The iPhone has raised awareness of operating systems and software, which has helped increase volume shipments of smartphones
The Apple iPhone and its ability to handle downloadable applications, is being cited as a reason for an increase in smartphone shipments and the corresponding fall in price.
So states a report from ABI Research, which reported that in 2007, 18 percent of smartphones were priced under $200 (£121), but in 2009 that number grew to 27 percent, and by 2014 researchers expect 45 percent of smartphones to come with price tags under the $200 mark.
“Manufacturers see consumers increasingly demanding smartphones, because of their better understanding of the value that a smartphone delivers,” said Kevin Burden, with ABI. “Nearly all consumers used to choose handsets based on the physical characteristics of the hardware, not the software inside. The iPhone changed that: more users are now shopping for their handset based on the operating system and software, which is something once thought to be very unlikely.”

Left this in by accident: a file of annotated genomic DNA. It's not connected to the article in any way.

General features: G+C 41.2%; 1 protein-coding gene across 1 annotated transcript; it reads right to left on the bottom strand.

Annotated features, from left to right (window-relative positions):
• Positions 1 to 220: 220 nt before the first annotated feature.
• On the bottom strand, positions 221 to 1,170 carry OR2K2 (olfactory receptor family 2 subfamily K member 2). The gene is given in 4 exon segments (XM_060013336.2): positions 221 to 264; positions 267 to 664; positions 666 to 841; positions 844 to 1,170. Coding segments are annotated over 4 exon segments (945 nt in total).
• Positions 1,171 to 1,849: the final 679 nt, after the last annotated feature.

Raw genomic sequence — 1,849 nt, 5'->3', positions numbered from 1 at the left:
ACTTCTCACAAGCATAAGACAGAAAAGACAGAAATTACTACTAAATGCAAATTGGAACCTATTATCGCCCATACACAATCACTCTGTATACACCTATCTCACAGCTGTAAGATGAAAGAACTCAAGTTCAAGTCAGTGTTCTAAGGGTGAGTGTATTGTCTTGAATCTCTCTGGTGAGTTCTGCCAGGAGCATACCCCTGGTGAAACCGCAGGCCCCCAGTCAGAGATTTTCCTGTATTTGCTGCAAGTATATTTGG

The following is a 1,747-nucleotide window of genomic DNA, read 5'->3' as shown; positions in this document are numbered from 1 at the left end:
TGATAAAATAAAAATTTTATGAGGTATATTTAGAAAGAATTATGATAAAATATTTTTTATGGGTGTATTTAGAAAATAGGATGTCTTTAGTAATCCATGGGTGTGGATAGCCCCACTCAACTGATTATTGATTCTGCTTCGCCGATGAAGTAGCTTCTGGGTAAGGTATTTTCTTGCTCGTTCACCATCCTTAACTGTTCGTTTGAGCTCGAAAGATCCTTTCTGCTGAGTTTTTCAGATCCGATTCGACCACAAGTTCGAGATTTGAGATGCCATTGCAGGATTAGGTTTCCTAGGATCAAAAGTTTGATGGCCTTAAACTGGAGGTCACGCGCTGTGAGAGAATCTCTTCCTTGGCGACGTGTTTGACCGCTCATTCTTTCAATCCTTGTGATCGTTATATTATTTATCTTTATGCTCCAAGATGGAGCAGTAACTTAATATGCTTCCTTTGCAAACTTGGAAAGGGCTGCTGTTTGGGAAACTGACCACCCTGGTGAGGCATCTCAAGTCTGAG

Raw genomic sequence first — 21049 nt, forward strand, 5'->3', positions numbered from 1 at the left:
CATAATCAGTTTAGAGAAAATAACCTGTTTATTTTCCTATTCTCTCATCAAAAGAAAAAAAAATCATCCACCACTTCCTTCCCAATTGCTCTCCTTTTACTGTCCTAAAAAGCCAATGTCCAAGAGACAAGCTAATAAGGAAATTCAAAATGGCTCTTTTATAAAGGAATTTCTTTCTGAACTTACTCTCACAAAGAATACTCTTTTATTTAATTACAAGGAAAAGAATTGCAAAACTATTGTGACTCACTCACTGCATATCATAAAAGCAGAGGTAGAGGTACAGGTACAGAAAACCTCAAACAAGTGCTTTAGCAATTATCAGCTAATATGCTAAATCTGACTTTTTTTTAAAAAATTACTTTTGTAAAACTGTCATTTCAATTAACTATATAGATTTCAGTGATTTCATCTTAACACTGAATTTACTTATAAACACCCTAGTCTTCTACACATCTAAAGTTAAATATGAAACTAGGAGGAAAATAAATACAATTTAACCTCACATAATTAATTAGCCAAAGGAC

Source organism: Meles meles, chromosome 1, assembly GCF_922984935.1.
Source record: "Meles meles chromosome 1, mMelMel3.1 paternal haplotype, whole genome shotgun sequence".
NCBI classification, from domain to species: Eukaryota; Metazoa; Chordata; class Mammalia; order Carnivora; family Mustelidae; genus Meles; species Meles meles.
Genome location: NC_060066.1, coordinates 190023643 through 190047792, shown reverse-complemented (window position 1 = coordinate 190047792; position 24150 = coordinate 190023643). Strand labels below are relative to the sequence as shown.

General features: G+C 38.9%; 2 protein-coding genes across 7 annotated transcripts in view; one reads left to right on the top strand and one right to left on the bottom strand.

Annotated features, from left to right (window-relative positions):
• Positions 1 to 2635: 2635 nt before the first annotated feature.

Part of Google’s success with its Android operating system has come thanks to the quickly growing number of applications in its Android Market, which is estimated to exceed 10,000. While no match for Apple’s App Store, which is nearing 100,000 applications, it far exceeds the less-than-300 in Palm’s nonetheless growing App Catalog.
ABI finds smartphones to be increasingly priced within range of conventional phones as handset makers and carriers tinker with marketing strategies and subsidies.
There will always be the high-end concept phones meant to highlight a manufacturers’ design and innovation prowess, ABI points out, citing Nokia’s flagship N97. This smartphone, for example, arrived priced at $699 (£422), unlocked to a carrier and so without a subsidy. However, the greatest increase in smartphone shipment volumes over the next five years, states ABI, will be of those in the $100 (£60) to $200 (£121) range.
“Prices will hold at a certain point,” said Burden. “We may never see a $30 (£18) smartphone. But over time, smartphones will take a substantial part of the mainstream handset market.”
Separately, research firm iSuppli has stated that it expects the overall smartphone market to grow from the 184.2 million units shipping in 2009 to 334.1 million in 2011 and onward to 44.5 million units in 2013, largely encouraged by the iPhone’s arrival in China.
iSuppli predicts that smartphone shipments in China will reach 42.5 million in 2010 and continue climbing to 63.6 million in 2013.